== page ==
If you haven’t yet done the Complete 2013 series of exercises from my previous blog, I highly recommend that you do them before starting the work below.  You can read all about them here.  It’s not too late to do them.  In fact, I normally do the completion exercises over the first weekend of the new year.  It just seems to work out that way.

Following, you’ll find Part 2 of the two-part structure, Create 2014.  As with Part 1, it will take a bit of time.  But, I promise that the reward of doing these two exercises will surprise you.  I do them every year and I love sharing this work with you all each year, to remind and inspired you.

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The most risky choice is not making one …

Tuesday, September 17th, 2013

Do you ever find yourself unable to make a decision.  Vacillating between two, three or even more choices?

The choices seem momentous.  Or, maybe they aren’t huge, but you know that each choice has consequences.  Each choice we make takes us down a road, or further down the road that we are on, and you want to make sure it’s the right road!

So, we vacillate back and forth, weighing the options and the risks associated with each one, playing out the possible effects, unable to make up our minds.  Eventually life takes over and we find ourselves on a road of some kind, going somewhere.

I’m here to tell you that the most risky choice is not making one.

Seriously.  Not choosing is choosing.

What’s that, again?

Not choosing is a choice, although we don’t usually think of it that way or treat it that way.

The fallacy is that by not making a choice, we think we are keeping our options open.  We think of this state of being as having power, because we are withholding our commitment.  We think we can bestow our commitment on some choice in the future.

Let’s dig a bit deeper into this.  In the natural order of being, certainty trumps uncertainty, commitment and intention trump limbo.

As human beings, we crave commitment and certainty.  We need to know the sun is going to rise in the morning, or we can’t get out of bed, to bring it down to brass tacks.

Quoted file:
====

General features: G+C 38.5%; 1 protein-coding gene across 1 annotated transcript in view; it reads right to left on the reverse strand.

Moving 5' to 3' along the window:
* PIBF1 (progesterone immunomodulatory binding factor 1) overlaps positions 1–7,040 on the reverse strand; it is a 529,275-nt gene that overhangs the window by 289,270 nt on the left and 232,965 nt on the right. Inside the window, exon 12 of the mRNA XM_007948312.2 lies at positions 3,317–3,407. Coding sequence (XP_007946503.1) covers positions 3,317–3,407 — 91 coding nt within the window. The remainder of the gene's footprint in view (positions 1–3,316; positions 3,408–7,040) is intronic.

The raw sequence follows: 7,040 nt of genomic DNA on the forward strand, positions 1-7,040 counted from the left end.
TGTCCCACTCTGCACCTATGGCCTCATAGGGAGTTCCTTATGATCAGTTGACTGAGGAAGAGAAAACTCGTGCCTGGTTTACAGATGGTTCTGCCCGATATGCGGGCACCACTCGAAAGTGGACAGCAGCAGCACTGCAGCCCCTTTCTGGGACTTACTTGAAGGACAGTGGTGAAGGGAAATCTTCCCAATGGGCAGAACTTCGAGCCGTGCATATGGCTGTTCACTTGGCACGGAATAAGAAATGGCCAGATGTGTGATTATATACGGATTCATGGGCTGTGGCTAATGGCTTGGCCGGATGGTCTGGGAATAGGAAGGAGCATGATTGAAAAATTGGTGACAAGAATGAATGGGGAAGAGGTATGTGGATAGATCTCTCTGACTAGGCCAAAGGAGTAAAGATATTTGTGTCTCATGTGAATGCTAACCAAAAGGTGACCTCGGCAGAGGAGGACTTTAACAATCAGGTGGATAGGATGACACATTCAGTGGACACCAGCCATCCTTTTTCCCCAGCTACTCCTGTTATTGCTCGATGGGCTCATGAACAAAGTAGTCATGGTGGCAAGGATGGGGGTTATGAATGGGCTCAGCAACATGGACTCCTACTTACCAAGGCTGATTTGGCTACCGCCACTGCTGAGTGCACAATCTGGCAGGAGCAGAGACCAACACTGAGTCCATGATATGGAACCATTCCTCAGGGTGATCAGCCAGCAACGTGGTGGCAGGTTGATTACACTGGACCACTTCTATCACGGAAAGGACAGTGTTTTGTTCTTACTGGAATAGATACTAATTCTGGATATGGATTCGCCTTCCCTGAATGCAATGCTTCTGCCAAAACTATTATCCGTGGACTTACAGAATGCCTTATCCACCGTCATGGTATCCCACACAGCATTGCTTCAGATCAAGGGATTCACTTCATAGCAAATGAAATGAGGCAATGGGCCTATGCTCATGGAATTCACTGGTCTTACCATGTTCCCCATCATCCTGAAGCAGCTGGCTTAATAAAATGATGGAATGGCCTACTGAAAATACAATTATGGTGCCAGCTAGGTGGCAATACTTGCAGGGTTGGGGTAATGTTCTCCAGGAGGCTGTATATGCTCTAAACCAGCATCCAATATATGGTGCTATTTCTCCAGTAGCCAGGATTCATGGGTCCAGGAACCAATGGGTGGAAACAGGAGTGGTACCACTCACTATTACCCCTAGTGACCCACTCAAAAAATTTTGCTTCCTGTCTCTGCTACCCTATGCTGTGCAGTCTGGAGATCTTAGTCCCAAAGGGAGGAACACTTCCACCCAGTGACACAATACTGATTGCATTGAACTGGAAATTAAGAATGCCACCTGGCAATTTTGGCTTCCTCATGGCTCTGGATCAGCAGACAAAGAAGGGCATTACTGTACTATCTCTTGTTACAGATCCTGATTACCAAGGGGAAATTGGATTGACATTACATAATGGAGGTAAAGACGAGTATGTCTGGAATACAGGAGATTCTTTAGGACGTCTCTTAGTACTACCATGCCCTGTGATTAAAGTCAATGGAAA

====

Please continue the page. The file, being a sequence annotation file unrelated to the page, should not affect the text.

So, in the absence of you making a choice, let’s be clear, a choice does get made.

What happens is that we allow others’ commitments, intentions and priorities to fill the void left by our own lack of commitment, priority and choice.

By not choosing, we allow others’ priorities to become your own. When you have a choice vacuum, it will get filled by others who have indeed made choices.

So what do you do when you can’t seem to make up your mind? 

First, give yourself a set amount of time.  Give yourself two hours or two days or until the end of the week to make a choice.  The scale and urgency of the choice will dictate how much time you should contemplate it.

Second, solicit input and advice, but do it carefully.  Not everyone is a good person to discuss your choices.  You need supportive confidantes who will also tell you the truth, not what they think you want to hear.

You also don’t need 10 opinions.  Two or three is a good number.  You don’t need to be even more overwhelmed because so many people are weighing in.

Third, make sure you are comparing apples to apples and oranges to oranges.  You might want to write down a pro and con list for each option so that you can see it in front of you in black and white.  Often once you do this, the choice becomes obvious.

Fourth, when you reach your deadline, make the best choice you can with the options and information you’ve got.  Commit to your choice and get into action.

Fifth, refrain from second-guessing yourself until you’ve given your choice a chance.  If you’re constantly second-guessing, you aren’t really committing to your choice.

If you find that you can’t seem to stop second-guessing yourself, then use the old time trick.  Give yourself a date at which time you’ll assess and then get back into action.  The assessment date shouldn’t be too soon or too far out.  But if you aren’t sure, then just set a date, and, again, get into action.

Sixth… Be empowered!  It’s your life.  You’re the dog, not the tail.  Have your life instead of your life having you.  You will make mistakes and the “wrong” choice sometimes, but you will have made it.  There is power and freedom in making choices, so embrace it!

Here’s to all your great choices…

 

Summer Reading to Inspire & Educate You…

Monday, August 12th, 2013

Summer is well on its way.  Okay, soon to be over!  But, this blog about books to educate and inspire you has been on my mind for a while, so here it is.  These books are good any time of the year…

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My favorite book on Acting:  The Year of the King.   
This is hands-down my favorite.  And, I’ve read them all.

What do I love about it?  First, it’s incredibly practical.  Antony Sher really lets you into his head for his process.  He explains his challenges with the crazy amount of lines he had to memorize, for example, and how he conquered them.  He delves into moments that he doesn’t understand and how he makes sense of them.

Second, it’s quirky and funny and very authentic.  His voice is unblemished by any façade.  Third, the journal-style approach with his wonderful sketches is unlike any other acting book out there.  And, he humanizes one of Shakespeare’s great anti-heroes, Richard III, a man who tests most everything human.  If you haven’t read this  book yet, I highly recommend it!  You’re really in for a treat!